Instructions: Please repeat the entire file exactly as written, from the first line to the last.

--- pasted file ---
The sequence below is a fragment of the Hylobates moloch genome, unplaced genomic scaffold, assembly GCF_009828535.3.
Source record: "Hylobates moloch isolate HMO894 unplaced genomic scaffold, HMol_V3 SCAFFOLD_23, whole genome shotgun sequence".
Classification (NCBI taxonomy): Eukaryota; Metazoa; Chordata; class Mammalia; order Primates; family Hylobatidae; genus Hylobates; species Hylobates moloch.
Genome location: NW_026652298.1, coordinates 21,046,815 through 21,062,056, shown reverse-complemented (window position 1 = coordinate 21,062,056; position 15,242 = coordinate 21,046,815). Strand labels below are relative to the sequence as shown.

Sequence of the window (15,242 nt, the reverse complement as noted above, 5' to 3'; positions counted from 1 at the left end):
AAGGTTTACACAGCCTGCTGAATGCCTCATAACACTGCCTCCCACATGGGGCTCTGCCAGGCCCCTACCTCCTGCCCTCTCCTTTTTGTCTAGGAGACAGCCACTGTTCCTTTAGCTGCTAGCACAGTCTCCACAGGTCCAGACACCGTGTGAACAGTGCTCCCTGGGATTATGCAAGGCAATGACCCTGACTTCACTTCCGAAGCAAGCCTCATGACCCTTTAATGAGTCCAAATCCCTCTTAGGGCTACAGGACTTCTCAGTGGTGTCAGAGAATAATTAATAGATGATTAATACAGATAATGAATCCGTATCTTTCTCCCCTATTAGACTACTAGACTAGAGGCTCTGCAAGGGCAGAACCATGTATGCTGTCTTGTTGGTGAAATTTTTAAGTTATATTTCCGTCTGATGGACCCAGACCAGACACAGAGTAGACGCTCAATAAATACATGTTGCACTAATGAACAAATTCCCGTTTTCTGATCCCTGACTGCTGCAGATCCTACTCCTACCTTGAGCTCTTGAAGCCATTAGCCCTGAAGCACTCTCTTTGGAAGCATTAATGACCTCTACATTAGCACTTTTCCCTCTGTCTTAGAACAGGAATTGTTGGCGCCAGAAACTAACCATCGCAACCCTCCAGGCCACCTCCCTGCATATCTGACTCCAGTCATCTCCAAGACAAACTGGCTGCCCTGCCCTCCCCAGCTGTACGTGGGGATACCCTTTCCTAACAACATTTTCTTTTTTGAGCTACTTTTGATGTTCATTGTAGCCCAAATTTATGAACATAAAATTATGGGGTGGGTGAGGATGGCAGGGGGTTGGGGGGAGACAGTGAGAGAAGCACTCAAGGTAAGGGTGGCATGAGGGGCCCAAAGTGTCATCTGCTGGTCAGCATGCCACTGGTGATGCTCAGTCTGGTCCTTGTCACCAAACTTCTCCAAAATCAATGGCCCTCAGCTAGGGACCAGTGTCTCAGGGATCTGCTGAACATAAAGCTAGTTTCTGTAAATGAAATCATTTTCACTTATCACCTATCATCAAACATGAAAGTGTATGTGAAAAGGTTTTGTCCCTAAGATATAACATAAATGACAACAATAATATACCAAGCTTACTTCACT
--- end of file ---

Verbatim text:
The sequence below is a fragment of the Hylobates moloch genome, unplaced genomic scaffold, assembly GCF_009828535.3.
Source record: "Hylobates moloch isolate HMO894 unplaced genomic scaffold, HMol_V3 SCAFFOLD_23, whole genome shotgun sequence".
Classification (NCBI taxonomy): Eukaryota; Metazoa; Chordata; class Mammalia; order Primates; family Hylobatidae; genus Hylobates; species Hylobates moloch.
Genome location: NW_026652298.1, coordinates 21,046,815 through 21,062,056, shown reverse-complemented (window position 1 = coordinate 21,062,056; position 15,242 = coordinate 21,046,815). Strand labels below are relative to the sequence as shown.

Sequence of the window (15,242 nt, the reverse complement as noted above, 5' to 3'; positions counted from 1 at the left end):
AAGGTTTACACAGCCTGCTGAATGCCTCATAACACTGCCTCCCACATGGGGCTCTGCCAGGCCCCTACCTCCTGCCCTCTCCTTTTTGTCTAGGAGACAGCCACTGTTCCTTTAGCTGCTAGCACAGTCTCCACAGGTCCAGACACCGTGTGAACAGTGCTCCCTGGGATTATGCAAGGCAATGACCCTGACTTCACTTCCGAAGCAAGCCTCATGACCCTTTAATGAGTCCAAATCCCTCTTAGGGCTACAGGACTTCTCAGTGGTGTCAGAGAATAATTAATAGATGATTAATACAGATAATGAATCCGTATCTTTCTCCCCTATTAGACTACTAGACTAGAGGCTCTGCAAGGGCAGAACCATGTATGCTGTCTTGTTGGTGAAATTTTTAAGTTATATTTCCGTCTGATGGACCCAGACCAGACACAGAGTAGACGCTCAATAAATACATGTTGCACTAATGAACAAATTCCCGTTTTCTGATCCCTGACTGCTGCAGATCCTACTCCTACCTTGAGCTCTTGAAGCCATTAGCCCTGAAGCACTCTCTTTGGAAGCATTAATGACCTCTACATTAGCACTTTTCCCTCTGTCTTAGAACAGGAATTGTTGGCGCCAGAAACTAACCATCGCAACCCTCCAGGCCACCTCCCTGCATATCTGACTCCAGTCATCTCCAAGACAAACTGGCTGCCCTGCCCTCCCCAGCTGTACGTGGGGATACCCTTTCCTAACAACATTTTCTTTTTTGAGCTACTTTTGATGTTCATTGTAGCCCAAATTTATGAACATAAAATTATGGGGTGGGTGAGGATGGCAGGGGGTTGGGGGGAGACAGTGAGAGAAGCACTCAAGGTAAGGGTGGCATGAGGGGCCCAAAGTGTCATCTGCTGGTCAGCATGCCACTGGTGATGCTCAGTCTGGTCCTTGTCACCAAACTTCTCCAAAATCAATGGCCCTCAGCTAGGGACCAGTGTCTCAGGGATCTGCTGAACATAAAGCTAGTTTCTGTAAATGAAATCATTTTCACTTATCACCTATCATCAAACATGAAAGTGTATGTGAAAAGGTTTTGTCCCTAAGATATAACATAAATGACAACAATAATATACCAAGCTTACTTCACT